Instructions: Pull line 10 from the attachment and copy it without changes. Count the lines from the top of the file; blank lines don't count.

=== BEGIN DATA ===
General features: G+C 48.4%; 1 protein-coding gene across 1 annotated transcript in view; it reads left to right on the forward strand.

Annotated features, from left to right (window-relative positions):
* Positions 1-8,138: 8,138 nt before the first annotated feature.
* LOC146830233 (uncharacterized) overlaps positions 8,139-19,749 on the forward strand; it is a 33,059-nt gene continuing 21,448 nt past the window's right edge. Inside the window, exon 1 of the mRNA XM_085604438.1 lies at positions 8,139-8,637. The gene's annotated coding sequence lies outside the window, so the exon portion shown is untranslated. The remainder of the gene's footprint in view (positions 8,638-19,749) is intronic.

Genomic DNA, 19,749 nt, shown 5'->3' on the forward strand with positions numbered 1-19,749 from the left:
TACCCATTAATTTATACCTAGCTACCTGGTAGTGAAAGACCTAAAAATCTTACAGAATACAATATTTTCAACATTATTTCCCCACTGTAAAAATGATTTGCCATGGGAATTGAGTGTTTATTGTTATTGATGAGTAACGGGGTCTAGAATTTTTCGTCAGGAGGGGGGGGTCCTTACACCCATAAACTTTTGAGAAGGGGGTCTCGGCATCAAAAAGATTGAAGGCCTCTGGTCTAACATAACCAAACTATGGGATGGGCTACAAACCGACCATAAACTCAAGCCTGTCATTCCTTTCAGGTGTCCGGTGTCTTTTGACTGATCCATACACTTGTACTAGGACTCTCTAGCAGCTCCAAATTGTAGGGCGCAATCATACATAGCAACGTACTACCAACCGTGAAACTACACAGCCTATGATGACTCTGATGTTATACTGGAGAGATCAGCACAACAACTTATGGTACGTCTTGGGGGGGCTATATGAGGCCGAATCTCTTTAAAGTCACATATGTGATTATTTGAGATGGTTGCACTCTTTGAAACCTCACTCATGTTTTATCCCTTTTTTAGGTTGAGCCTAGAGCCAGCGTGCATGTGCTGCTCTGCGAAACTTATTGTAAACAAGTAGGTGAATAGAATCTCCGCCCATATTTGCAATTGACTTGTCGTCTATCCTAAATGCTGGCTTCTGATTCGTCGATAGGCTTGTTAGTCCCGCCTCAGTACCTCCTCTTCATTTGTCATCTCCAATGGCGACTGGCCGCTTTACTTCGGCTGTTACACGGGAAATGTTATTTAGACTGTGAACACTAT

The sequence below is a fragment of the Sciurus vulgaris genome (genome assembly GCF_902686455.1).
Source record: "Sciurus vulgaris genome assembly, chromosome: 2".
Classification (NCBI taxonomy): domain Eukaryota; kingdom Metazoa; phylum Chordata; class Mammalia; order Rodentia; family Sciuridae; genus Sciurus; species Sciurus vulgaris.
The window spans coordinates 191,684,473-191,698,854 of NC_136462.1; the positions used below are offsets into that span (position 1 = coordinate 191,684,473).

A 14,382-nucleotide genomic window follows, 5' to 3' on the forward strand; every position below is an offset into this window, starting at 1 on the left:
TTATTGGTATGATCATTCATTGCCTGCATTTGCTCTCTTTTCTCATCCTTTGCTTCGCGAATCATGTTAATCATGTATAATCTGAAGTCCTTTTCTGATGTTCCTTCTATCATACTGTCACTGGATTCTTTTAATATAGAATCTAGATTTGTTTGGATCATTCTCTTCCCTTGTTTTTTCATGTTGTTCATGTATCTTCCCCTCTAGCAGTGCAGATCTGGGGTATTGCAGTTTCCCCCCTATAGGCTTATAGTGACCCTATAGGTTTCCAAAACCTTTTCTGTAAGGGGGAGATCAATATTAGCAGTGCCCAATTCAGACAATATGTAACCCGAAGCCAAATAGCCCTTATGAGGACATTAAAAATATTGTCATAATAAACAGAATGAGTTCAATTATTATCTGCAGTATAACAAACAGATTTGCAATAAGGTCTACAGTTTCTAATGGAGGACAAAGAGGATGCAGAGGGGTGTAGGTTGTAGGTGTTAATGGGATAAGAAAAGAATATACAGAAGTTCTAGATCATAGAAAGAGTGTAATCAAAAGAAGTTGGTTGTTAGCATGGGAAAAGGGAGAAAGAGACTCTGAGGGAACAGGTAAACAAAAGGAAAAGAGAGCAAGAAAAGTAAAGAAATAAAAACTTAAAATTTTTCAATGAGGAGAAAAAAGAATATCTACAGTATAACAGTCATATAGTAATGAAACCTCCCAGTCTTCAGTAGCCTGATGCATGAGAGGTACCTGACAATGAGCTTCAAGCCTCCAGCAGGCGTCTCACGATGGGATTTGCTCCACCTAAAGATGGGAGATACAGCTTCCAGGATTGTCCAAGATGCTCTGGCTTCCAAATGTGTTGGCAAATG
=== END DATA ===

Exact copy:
The window spans coordinates 191,684,473-191,698,854 of NC_136462.1; the positions used below are offsets into that span (position 1 = coordinate 191,684,473).